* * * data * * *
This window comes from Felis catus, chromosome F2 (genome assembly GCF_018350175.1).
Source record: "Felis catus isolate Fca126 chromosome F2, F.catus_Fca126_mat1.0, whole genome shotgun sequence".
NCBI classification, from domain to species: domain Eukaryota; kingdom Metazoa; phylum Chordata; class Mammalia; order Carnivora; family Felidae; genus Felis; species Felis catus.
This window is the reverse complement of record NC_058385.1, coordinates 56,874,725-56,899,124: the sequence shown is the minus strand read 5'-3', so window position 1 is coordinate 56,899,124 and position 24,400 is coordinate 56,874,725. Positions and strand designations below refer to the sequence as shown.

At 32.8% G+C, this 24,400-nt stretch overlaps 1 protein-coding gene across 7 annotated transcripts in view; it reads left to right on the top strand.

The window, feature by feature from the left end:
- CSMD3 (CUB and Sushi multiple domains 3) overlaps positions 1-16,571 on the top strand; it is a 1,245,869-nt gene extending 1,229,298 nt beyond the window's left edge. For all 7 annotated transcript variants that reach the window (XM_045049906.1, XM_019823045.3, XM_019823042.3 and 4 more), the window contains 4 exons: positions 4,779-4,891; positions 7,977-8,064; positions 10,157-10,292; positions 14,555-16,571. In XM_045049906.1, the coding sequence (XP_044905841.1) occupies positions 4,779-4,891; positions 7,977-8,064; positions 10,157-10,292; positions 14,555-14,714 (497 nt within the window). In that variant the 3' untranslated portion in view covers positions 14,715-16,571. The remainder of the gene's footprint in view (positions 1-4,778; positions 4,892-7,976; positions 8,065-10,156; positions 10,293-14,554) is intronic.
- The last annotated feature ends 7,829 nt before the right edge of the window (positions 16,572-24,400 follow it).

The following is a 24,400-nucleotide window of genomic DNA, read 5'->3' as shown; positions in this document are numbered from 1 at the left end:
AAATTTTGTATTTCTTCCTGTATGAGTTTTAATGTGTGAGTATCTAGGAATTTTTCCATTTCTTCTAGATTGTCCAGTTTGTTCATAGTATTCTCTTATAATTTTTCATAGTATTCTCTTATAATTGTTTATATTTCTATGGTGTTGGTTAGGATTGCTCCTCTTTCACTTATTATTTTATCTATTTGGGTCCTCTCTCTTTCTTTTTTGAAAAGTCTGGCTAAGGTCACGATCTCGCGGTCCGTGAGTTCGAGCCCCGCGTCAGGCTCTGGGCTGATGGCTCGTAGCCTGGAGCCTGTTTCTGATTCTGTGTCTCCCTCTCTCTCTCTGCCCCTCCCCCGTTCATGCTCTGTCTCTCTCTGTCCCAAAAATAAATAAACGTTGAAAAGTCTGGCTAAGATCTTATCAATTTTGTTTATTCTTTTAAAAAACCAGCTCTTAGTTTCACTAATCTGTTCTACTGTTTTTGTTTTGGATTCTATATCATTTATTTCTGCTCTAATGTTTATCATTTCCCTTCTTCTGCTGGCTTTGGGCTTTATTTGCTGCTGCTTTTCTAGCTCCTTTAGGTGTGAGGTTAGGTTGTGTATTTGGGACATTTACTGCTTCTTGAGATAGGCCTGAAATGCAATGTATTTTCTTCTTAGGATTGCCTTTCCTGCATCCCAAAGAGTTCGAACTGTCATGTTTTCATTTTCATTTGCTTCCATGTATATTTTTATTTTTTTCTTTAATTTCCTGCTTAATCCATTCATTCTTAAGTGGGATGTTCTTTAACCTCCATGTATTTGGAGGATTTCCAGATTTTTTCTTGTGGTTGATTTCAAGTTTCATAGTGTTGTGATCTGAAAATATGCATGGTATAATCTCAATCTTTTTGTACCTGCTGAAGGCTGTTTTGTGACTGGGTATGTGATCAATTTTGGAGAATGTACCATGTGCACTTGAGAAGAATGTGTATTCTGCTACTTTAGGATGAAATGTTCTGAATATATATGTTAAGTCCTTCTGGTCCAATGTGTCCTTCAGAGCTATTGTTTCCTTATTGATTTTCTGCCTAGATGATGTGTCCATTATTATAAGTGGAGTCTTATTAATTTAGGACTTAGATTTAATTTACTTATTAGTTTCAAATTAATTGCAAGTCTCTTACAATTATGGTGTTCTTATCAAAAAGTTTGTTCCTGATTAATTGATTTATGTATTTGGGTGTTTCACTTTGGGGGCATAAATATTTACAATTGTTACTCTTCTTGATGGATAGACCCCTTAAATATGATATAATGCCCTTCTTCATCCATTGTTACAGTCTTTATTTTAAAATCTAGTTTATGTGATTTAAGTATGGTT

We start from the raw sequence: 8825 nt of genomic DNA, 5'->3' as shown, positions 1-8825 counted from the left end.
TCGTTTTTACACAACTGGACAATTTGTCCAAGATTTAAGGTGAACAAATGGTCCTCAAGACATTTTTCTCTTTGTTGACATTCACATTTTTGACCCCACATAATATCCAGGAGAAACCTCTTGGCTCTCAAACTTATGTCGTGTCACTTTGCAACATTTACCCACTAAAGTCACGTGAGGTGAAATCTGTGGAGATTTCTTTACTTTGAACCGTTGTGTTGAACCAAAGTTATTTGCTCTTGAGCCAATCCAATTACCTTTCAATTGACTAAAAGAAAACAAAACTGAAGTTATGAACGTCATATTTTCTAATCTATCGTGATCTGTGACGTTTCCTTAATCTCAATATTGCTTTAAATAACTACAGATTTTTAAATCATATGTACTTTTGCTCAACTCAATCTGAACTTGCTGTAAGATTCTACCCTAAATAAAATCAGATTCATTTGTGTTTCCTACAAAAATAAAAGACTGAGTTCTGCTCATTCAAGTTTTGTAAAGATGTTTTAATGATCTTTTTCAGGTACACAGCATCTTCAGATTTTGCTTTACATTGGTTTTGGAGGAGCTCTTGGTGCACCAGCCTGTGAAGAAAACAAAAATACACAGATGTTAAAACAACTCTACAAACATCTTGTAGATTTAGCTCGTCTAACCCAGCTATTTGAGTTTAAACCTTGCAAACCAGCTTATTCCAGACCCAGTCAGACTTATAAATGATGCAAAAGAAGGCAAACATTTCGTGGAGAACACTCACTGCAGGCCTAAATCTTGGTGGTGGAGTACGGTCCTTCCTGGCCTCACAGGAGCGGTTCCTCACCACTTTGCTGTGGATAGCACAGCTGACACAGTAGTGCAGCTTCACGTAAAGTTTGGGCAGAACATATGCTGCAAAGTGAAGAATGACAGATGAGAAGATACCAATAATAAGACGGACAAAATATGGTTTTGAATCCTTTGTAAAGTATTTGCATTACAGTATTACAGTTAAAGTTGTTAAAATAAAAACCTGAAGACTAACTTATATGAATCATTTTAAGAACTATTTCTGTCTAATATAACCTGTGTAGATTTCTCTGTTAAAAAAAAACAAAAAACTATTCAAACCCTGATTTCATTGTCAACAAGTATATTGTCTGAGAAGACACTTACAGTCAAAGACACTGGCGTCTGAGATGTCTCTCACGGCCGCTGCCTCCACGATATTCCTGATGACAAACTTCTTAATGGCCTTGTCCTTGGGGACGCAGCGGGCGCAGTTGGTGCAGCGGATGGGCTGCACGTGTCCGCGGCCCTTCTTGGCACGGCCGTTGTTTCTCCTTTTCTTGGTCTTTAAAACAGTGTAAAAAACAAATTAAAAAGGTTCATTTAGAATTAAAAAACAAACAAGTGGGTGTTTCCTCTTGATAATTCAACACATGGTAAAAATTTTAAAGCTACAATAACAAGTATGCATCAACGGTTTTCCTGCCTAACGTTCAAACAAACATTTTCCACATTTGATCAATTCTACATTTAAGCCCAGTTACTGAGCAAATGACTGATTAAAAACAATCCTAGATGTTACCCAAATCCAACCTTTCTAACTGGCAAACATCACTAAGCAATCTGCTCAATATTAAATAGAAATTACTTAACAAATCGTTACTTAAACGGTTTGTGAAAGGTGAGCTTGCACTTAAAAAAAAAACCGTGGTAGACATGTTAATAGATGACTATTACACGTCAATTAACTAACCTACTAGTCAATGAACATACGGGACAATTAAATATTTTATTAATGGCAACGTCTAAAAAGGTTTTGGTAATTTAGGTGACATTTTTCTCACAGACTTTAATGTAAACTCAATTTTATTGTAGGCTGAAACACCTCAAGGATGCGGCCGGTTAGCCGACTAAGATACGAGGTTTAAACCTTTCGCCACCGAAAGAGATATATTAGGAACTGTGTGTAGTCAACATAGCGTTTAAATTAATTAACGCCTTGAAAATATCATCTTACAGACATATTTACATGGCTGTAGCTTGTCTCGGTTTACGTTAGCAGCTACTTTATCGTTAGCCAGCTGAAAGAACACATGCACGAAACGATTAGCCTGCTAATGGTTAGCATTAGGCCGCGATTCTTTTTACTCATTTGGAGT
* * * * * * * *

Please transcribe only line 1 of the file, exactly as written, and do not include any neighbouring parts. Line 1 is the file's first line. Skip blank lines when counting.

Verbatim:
This window comes from Felis catus, chromosome F2 (genome assembly GCF_018350175.1).